Since February 14, students have endured the longest industrial action by the Academic Staff Union of Universities (ASUU). Classroom activities have been put on hold owing to the Federal Government’s refusal to meet their demands, including issues relating to the funding of universities and lecturers’ salaries and allowances.
This long-drawn battle between the Federal Government and ASUU has resulted in a series of events in the past few weeks. On September 12, the federal government approached the National Industrial Court (NICN) sitting in Abuja, requesting an order for the Academic Staff Union of Universities (ASUU) to resume while the dispute is being addressed. 9 days later, the industrial court ordered university lecturers to return to work pending the resolution of their dispute with the government.
With the Federal Government dragging the striking union to the industrial court, and also the court’s decision to make striking lecturers return to the classrooms, students were hopeful their long wait was over.
The joy of resumption was cut short, after ASUU decided through its lawyer, Femi Falana, to appeal the lower court’s ruling and ensure that they remain at the war front, against the government that has refused to pay attention to education, the bedrock of a country’s development.
A report by Dataphyte revealed that in the last six years, Nigeria had allocated a sum of 4.68 trillion naira to its educational sector. Another research report by BudgIT revealed that Nigeria’s budget for the educational sector in the year 2021 should have been within the range of N2.03trillion to N2.7trillion instead of N1.09 trillion allocated by the Federal Government, a figure which is not up to the recommended 15 percent of a country’s total budget as stipulated by the United Nations Educational Scientific and Cultural Organisations (UNESCO).
The ASUU/Federal Government drama still unfolds as the appeal court, yesterday, ordered ASUU to comply with the industrial court’s ruling, discontinue the strike, and return to the classroom. Another trophy in the bag for the Federal government.
The court, however, granted the application on the condition that the union obeys the ruling of the lower court pending the determination of the substantive suit, with seven days to file the appeal.
A few hours after the appeal court ruling, Professor Emmanuel Osodeke -the ASUU president- while revealing their next line of action said consultations are ongoing within the association.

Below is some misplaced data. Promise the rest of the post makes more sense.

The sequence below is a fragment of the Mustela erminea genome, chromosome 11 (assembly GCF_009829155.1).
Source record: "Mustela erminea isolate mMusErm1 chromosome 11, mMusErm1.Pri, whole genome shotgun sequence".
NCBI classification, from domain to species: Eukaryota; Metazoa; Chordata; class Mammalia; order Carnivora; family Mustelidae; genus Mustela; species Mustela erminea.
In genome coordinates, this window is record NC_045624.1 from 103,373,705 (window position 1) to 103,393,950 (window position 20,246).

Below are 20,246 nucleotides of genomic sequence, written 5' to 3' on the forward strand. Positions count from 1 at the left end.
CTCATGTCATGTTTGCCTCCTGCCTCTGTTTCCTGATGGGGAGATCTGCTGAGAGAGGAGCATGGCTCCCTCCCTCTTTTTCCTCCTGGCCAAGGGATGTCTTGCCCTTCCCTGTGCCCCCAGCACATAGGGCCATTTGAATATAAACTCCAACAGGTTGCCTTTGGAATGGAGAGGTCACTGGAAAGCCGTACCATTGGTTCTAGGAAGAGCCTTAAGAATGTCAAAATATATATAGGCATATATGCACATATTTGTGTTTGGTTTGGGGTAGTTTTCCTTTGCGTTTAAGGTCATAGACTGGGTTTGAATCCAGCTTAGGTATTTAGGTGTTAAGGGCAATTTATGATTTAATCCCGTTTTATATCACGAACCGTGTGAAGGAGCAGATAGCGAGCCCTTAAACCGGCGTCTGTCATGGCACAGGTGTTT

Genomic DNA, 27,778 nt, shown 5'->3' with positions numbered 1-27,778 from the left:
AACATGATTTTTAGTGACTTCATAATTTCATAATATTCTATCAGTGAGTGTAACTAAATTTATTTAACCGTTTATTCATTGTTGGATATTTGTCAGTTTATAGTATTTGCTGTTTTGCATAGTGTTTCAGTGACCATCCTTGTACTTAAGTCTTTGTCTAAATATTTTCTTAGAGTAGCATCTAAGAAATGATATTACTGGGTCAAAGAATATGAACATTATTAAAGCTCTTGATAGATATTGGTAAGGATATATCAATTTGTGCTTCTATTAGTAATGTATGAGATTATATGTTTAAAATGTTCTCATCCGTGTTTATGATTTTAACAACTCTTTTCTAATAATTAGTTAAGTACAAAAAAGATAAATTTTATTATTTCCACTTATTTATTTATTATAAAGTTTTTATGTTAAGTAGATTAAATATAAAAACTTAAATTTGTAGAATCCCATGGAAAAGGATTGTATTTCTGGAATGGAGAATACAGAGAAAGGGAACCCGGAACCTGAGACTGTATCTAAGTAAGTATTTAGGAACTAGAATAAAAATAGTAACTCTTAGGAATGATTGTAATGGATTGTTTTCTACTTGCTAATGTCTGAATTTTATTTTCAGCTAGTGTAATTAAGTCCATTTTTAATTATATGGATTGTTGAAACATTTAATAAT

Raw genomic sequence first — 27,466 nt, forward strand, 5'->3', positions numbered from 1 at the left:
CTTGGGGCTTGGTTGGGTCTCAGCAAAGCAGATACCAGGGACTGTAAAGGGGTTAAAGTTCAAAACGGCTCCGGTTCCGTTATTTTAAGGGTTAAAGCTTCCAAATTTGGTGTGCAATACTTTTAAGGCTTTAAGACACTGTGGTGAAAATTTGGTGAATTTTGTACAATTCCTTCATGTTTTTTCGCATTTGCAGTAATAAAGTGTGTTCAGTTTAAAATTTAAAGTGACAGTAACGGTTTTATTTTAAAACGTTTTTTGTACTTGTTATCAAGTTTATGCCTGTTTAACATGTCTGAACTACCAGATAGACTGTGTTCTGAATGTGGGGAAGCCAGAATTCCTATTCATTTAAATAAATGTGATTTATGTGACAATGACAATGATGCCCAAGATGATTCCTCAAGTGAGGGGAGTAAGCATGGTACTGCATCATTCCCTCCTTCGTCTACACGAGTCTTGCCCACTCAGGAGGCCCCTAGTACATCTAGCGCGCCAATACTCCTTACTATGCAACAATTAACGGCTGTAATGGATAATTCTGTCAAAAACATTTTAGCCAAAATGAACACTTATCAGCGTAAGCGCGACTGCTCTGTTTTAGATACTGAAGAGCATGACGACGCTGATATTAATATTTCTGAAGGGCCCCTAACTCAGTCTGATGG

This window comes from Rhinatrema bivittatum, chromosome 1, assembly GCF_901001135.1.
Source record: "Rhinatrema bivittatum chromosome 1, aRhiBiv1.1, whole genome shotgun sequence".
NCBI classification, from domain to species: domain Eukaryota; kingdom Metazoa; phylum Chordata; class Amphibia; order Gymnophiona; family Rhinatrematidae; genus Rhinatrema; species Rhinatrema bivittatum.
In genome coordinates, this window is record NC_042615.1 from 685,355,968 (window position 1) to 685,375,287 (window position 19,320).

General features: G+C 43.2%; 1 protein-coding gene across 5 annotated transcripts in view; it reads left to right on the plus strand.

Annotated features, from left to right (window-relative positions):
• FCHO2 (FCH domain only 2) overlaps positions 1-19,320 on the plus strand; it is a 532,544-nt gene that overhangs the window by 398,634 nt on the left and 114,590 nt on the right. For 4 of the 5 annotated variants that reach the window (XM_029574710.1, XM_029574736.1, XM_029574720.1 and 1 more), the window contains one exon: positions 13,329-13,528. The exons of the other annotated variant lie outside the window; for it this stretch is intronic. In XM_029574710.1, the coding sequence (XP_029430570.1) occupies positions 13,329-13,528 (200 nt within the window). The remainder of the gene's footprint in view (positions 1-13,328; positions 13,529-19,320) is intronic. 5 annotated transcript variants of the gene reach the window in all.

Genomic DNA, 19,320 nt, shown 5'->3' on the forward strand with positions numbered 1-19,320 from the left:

Approaching the apex court should be the next in their pursuit of justice. However, the legality of such a move seems doubting, as explained by an Abuja-based lawyer, Qudus Alalafia.
Alalafia said the Court of Appeal is the final court for the hearing of any appeal arising from the decision of the National Industrial Court of Nigeria.
“As of today, the Court of Appeal is the final court for the hearing of any appeal arising from the decision of the National Industrial Court of Nigeria.
“A court of law can only be expressly made a final court by the statute that created it, or by any other law where necessary. No court can be a final court by mere implication. Stated differently, a court of law can be clothed with the power of finality only by an express provision to that effect and not by implication.
“In this case, section 240 of the 1999 Constitution (as amended) states that appeals shall lie from the decisions of the National Industrial Court to the Court of Appeal. And section 243(4) of the 1999Constitution (as amended) states that without prejudice to the provisions of section 254C(5) of the Constitution, the decision of the Court of appeal in respect of any appeal arising from any civil jurisdiction of the National Industrial Court shall be final.”
“Thus, section 243(4) of the constitution unequivocally makes the Court of Appeal the final court in respect of any civil appeal from the decision of the National Industrial Court. See also the case of Skye Bank Plc v. Iwu (2017) 16 NWLR (Pt. 1590) 24.”
“In essence, what gives the court to hear any application is the jurisdiction of the court to hear the whole suit/appeal and the Supreme Court of Nigeria having been insulated or shielded from receiving appeals that arose from the jurisdiction of the National Industrial Court of Nigeria cannot validly hear any application in respect of any issue that deals with same.”
He also noted that ASUU can maintain their stand if only they comply with the decision of the Court, then go back to ventilate their appeals before the Court of Appeal.